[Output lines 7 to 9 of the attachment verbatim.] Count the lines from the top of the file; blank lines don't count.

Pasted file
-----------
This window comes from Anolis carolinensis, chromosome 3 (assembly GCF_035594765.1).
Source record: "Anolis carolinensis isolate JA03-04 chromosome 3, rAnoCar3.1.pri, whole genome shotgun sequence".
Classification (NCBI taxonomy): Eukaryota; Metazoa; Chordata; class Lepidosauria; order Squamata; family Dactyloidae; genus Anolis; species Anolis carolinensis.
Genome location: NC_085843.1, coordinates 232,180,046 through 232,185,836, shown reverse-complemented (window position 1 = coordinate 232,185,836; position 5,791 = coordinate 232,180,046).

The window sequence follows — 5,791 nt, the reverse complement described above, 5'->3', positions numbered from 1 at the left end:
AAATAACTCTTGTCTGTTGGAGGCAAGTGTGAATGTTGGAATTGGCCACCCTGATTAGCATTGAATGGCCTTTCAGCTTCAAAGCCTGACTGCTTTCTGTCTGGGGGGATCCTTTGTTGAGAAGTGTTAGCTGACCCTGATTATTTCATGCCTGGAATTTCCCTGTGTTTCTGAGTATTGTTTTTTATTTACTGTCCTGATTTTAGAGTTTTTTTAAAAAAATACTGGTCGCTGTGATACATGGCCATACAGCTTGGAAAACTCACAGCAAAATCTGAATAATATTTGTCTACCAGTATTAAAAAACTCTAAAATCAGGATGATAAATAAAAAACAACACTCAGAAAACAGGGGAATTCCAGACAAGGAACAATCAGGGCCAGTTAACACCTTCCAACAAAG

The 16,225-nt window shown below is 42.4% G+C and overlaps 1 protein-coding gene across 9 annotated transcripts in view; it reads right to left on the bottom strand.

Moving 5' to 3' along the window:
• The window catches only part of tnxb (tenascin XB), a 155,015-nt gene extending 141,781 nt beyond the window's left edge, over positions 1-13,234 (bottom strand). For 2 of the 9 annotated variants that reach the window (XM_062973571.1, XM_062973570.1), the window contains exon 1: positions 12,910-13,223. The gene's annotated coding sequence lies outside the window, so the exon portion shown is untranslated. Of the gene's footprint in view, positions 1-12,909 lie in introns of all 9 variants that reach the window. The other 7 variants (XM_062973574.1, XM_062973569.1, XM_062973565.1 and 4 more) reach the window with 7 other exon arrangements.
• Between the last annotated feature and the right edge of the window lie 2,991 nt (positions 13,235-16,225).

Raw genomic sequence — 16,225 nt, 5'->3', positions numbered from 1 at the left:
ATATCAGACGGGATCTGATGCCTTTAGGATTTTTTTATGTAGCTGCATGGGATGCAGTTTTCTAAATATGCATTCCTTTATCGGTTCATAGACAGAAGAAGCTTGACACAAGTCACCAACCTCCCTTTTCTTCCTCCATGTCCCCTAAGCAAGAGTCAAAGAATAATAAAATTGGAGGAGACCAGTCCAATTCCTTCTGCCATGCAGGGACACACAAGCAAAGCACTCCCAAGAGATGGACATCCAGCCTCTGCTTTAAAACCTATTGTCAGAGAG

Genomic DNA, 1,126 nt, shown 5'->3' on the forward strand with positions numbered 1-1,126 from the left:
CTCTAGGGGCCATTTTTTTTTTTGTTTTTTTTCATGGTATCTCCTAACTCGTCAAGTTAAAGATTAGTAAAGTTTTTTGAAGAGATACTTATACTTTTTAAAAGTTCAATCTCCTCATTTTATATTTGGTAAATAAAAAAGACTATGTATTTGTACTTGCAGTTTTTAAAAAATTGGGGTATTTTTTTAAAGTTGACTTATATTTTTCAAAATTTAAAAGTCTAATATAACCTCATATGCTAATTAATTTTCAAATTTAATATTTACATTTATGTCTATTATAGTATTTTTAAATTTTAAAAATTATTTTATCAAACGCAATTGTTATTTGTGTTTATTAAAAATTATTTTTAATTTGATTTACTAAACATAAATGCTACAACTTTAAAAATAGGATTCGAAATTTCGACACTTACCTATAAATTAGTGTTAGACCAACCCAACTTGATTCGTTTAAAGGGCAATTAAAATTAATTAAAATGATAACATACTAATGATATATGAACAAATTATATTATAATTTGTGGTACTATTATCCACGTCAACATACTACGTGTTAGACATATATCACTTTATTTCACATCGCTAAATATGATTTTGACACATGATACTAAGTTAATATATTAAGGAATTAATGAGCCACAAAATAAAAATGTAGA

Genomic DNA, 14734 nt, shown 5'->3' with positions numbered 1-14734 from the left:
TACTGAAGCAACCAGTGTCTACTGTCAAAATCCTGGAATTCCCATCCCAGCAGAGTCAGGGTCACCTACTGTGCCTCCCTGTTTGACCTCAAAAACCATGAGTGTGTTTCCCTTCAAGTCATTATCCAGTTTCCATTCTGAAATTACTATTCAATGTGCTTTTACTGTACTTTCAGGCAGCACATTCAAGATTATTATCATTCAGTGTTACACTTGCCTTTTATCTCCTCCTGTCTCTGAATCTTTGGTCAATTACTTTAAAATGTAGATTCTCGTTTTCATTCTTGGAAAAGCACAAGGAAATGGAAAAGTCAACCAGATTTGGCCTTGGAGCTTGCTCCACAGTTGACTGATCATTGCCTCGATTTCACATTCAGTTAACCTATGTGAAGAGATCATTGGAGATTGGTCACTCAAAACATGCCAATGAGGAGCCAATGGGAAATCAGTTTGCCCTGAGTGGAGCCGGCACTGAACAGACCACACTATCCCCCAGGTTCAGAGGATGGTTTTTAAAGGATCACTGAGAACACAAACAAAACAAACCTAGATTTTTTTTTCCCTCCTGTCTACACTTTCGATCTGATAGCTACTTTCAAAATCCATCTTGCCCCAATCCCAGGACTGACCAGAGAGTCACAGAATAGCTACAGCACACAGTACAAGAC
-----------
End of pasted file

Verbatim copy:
The 16,225-nt window shown below is 42.4% G+C and overlaps 1 protein-coding gene across 9 annotated transcripts in view; it reads right to left on the bottom strand.

Moving 5' to 3' along the window:
• The window catches only part of tnxb (tenascin XB), a 155,015-nt gene extending 141,781 nt beyond the window's left edge, over positions 1-13,234 (bottom strand). For 2 of the 9 annotated variants that reach the window (XM_062973571.1, XM_062973570.1), the window contains exon 1: positions 12,910-13,223. The gene's annotated coding sequence lies outside the window, so the exon portion shown is untranslated. Of the gene's footprint in view, positions 1-12,909 lie in introns of all 9 variants that reach the window. The other 7 variants (XM_062973574.1, XM_062973569.1, XM_062973565.1 and 4 more) reach the window with 7 other exon arrangements.